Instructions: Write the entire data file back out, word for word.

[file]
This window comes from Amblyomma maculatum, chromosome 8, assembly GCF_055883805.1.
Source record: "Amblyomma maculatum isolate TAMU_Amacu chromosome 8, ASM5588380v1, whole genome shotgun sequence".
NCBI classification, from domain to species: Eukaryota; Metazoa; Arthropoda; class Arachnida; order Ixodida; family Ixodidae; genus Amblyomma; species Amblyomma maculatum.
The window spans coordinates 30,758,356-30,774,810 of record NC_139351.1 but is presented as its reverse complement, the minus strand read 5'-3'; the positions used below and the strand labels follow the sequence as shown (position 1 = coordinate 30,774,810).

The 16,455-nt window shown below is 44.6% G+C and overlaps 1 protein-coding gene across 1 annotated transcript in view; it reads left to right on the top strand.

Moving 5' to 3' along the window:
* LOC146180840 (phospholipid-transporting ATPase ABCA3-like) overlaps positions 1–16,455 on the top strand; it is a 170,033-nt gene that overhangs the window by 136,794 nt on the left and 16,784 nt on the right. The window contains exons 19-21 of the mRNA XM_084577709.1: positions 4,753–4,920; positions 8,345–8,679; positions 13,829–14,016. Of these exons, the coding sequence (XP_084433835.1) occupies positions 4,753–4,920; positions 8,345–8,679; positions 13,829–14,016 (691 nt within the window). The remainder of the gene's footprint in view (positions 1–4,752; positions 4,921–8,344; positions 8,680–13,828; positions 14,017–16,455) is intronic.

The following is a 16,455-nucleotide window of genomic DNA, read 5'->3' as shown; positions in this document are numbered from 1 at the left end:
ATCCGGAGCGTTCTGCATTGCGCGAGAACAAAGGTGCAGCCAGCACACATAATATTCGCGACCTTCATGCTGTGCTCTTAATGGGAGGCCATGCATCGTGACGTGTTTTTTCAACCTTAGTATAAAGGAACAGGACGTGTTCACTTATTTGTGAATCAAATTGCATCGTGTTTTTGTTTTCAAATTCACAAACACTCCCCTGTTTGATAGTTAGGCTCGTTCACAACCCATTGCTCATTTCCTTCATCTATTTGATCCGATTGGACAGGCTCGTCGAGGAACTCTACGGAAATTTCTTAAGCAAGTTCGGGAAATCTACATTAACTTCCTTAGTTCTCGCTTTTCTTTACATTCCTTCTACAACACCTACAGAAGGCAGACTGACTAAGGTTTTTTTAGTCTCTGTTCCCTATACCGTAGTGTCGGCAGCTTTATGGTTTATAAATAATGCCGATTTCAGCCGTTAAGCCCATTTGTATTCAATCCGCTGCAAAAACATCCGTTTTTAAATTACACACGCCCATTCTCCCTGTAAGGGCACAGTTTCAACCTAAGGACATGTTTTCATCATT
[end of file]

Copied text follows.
This window comes from Amblyomma maculatum, chromosome 8, assembly GCF_055883805.1.
Source record: "Amblyomma maculatum isolate TAMU_Amacu chromosome 8, ASM5588380v1, whole genome shotgun sequence".
NCBI classification, from domain to species: Eukaryota; Metazoa; Arthropoda; class Arachnida; order Ixodida; family Ixodidae; genus Amblyomma; species Amblyomma maculatum.
The window spans coordinates 30,758,356-30,774,810 of record NC_139351.1 but is presented as its reverse complement, the minus strand read 5'-3'; the positions used below and the strand labels follow the sequence as shown (position 1 = coordinate 30,774,810).

The 16,455-nt window shown below is 44.6% G+C and overlaps 1 protein-coding gene across 1 annotated transcript in view; it reads left to right on the top strand.

Moving 5' to 3' along the window:
* LOC146180840 (phospholipid-transporting ATPase ABCA3-like) overlaps positions 1–16,455 on the top strand; it is a 170,033-nt gene that overhangs the window by 136,794 nt on the left and 16,784 nt on the right. The window contains exons 19-21 of the mRNA XM_084577709.1: positions 4,753–4,920; positions 8,345–8,679; positions 13,829–14,016. Of these exons, the coding sequence (XP_084433835.1) occupies positions 4,753–4,920; positions 8,345–8,679; positions 13,829–14,016 (691 nt within the window). The remainder of the gene's footprint in view (positions 1–4,752; positions 4,921–8,344; positions 8,680–13,828; positions 14,017–16,455) is intronic.

The following is a 16,455-nucleotide window of genomic DNA, read 5'->3' as shown; positions in this document are numbered from 1 at the left end:
ATCCGGAGCGTTCTGCATTGCGCGAGAACAAAGGTGCAGCCAGCACACATAATATTCGCGACCTTCATGCTGTGCTCTTAATGGGAGGCCATGCATCGTGACGTGTTTTTTCAACCTTAGTATAAAGGAACAGGACGTGTTCACTTATTTGTGAATCAAATTGCATCGTGTTTTTGTTTTCAAATTCACAAACACTCCCCTGTTTGATAGTTAGGCTCGTTCACAACCCATTGCTCATTTCCTTCATCTATTTGATCCGATTGGACAGGCTCGTCGAGGAACTCTACGGAAATTTCTTAAGCAAGTTCGGGAAATCTACATTAACTTCCTTAGTTCTCGCTTTTCTTTACATTCCTTCTACAACACCTACAGAAGGCAGACTGACTAAGGTTTTTTTAGTCTCTGTTCCCTATACCGTAGTGTCGGCAGCTTTATGGTTTATAAATAATGCCGATTTCAGCCGTTAAGCCCATTTGTATTCAATCCGCTGCAAAAACATCCGTTTTTAAATTACACACGCCCATTCTCCCTGTAAGGGCACAGTTTCAACCTAAGGACATGTTTTCATCATT